Whether you’re a budding painter who can capture a landscape with the sweep of a brush, someone with a great eye for design trends, or into the kind of contemporary art that makes Tracey Emin’s unmade bed look tame, art and design courses could help you turn your interest into a career.
Like the different types of art out there, art and design courses come in a number of different guises. Some might focus on a particular artistic period, others might look at creating art with specific materials and some might concentrate more on design styles and computer programmes to help create them.
Why art and design?
The main reason people take art and design courses is because they’re passionate about their subject, are inherently creative and want to know more about the history of art and the different practices involved in creating masterpieces. While it’s true that art and design courses can lead to very exciting careers, most people we spoke to studied it because they just really really love art.
Become the next Warhol
The real benefit to studying any art-related subject is that you are given time to really hone your talent. You’ll often be encouraged to experiment with materials and different design ideas and as a result you’ll quickly get to know which ones work best for you.
It’s true that the majority of art and design jobs don’t require formal qualifications and in fact having knowledge, skills and an artistic flair is more important. However, learning more about the subject will only help you in the art world and ensure you have a comprehensive portfolio of work.
Thinking about art
When deciding which art and design course is for you, have a think about what end result you’re looking for. If you’re just keen to learn more techniques or how to work with different materials, pick a course that touches on the areas that most intrigue you. If you’re after a specific arty career, go for the course that will train you up to do the job – like graphic design or picture framing.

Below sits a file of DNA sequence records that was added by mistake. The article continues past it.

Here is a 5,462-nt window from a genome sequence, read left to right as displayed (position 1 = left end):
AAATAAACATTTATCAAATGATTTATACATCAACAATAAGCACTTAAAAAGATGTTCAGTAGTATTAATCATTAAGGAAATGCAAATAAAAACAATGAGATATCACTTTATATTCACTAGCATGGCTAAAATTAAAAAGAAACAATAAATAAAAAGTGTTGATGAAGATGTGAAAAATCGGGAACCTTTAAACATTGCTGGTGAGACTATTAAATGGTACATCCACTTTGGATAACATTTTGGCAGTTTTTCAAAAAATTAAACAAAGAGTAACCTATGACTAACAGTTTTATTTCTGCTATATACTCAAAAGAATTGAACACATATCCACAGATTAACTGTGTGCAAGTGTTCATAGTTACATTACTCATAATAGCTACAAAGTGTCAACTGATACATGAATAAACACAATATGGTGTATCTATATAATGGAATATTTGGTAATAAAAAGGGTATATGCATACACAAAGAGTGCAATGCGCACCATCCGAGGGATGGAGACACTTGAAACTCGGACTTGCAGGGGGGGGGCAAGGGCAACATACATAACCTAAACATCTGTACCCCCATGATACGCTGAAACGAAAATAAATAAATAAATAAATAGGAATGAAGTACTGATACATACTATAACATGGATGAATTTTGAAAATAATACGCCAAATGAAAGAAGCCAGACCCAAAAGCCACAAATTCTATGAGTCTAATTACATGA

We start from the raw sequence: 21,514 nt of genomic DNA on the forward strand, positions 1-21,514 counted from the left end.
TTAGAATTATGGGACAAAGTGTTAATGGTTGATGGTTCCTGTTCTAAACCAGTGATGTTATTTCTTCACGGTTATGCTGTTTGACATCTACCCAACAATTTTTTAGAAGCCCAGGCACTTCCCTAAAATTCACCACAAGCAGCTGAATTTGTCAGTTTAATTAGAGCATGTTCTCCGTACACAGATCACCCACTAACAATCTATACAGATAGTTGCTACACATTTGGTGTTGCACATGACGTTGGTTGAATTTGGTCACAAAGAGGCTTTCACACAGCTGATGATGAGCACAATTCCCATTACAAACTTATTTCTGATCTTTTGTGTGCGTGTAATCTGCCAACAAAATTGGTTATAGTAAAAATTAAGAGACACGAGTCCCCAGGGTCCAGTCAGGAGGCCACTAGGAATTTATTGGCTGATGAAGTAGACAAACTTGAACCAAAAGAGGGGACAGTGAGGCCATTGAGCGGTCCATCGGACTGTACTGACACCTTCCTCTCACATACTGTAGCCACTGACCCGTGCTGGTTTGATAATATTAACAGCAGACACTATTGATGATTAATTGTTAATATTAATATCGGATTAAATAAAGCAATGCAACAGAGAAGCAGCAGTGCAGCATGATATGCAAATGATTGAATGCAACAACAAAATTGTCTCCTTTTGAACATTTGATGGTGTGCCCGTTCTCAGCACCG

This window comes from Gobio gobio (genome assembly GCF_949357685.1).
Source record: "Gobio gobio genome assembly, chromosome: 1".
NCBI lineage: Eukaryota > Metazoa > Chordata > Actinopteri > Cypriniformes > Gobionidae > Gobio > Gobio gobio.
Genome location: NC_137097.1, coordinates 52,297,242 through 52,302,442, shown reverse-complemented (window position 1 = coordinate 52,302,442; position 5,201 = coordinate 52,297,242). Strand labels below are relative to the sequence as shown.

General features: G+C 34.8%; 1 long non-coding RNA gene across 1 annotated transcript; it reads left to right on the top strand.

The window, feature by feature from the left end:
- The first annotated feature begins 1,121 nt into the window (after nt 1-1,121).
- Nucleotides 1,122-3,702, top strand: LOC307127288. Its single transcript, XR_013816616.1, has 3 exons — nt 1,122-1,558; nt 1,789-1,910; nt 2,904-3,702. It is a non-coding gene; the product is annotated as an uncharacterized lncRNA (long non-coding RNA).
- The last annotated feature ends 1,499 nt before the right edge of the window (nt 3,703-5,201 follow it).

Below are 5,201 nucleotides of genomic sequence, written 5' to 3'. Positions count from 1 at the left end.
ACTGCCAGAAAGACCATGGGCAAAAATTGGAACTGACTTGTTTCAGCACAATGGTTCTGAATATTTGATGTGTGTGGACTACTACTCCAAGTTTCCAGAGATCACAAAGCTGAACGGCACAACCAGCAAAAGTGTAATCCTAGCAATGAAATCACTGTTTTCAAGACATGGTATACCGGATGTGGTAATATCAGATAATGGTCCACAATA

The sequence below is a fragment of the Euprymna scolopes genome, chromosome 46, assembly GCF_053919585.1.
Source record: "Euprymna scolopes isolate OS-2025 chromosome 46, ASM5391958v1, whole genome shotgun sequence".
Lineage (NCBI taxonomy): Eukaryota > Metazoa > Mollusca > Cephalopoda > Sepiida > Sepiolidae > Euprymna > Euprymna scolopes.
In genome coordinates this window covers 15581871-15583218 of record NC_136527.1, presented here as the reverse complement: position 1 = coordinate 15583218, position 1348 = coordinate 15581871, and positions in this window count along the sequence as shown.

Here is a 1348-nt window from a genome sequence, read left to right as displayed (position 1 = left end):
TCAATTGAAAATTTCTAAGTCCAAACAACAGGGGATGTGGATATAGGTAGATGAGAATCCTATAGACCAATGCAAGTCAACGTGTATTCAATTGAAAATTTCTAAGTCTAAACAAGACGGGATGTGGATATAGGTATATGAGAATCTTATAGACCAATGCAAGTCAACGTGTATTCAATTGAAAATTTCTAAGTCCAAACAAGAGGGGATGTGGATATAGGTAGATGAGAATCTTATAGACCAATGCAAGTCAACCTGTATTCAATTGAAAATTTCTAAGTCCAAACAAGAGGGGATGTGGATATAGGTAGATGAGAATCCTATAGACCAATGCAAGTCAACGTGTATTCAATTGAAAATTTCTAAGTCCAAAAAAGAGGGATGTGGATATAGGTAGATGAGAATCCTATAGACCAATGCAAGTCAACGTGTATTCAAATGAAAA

Whichever art and design course you go for, your creative juices will definitely be flowing and you’re sure to learn a host of tips and tricks that will help you perfect your art. Now select where you want to study on the top right hand side of this page or browse the different options just below.
Five artistic periods to start you off
Art usually reflects a period in time, and over the centuries artists have adopted many different styles to express this. Here’s our run down of some of the most commonly talked about artistic periods, so you can blag your way through any art exhibitions you might find yourself at on your way to creative stardom…
1. Contemporary art
Contemporary art is any art produced since the 1970s up until the present day. This includes a lot of experimental art that has caused many to question what exactly constitutes art. It’s usually socially conscious and will deal with certain cultural issues – feminism for example. A lot of contemporary artists also make use of new technology in their work.
Pablo Picasso is probably the most famous champion of cubism and it started at the beginning of the 20th century. Cubists didn’t want to depict the world in 3D and insisted that pictures should be flat. A lot of art with cubism influences involve objects viewed from many different angles.
Surrealism first came about in Paris in the 1920s and it’s an artistic movement that aims to express the imagination as revealed in dreams. Sigmund Freud’s psychological theory of psychoanalysis heavily influenced surrealism particularly he’s theories about human consciousness.
The concept behind impressionism is that the artist should paint an object as though they simple glanced at it. With roots also in France around the late 1800s, pictures tend to be very bold and vibrant and generally depict outdoor scenes without much detail but using a lot of colour.
Renaissance art refers to European paintings from the historical period between 1400 and 1600 called the Renaissance, meaning ‘rebirth’. Its main characteristic was a revival of the classical forms originally developed by the ancient Romans and Greeks, and an increased concern with the natural world and all its details. Leonardo Da Vinci’s ‘Mona Lisa’ is one of the most famous Renaissance paintings.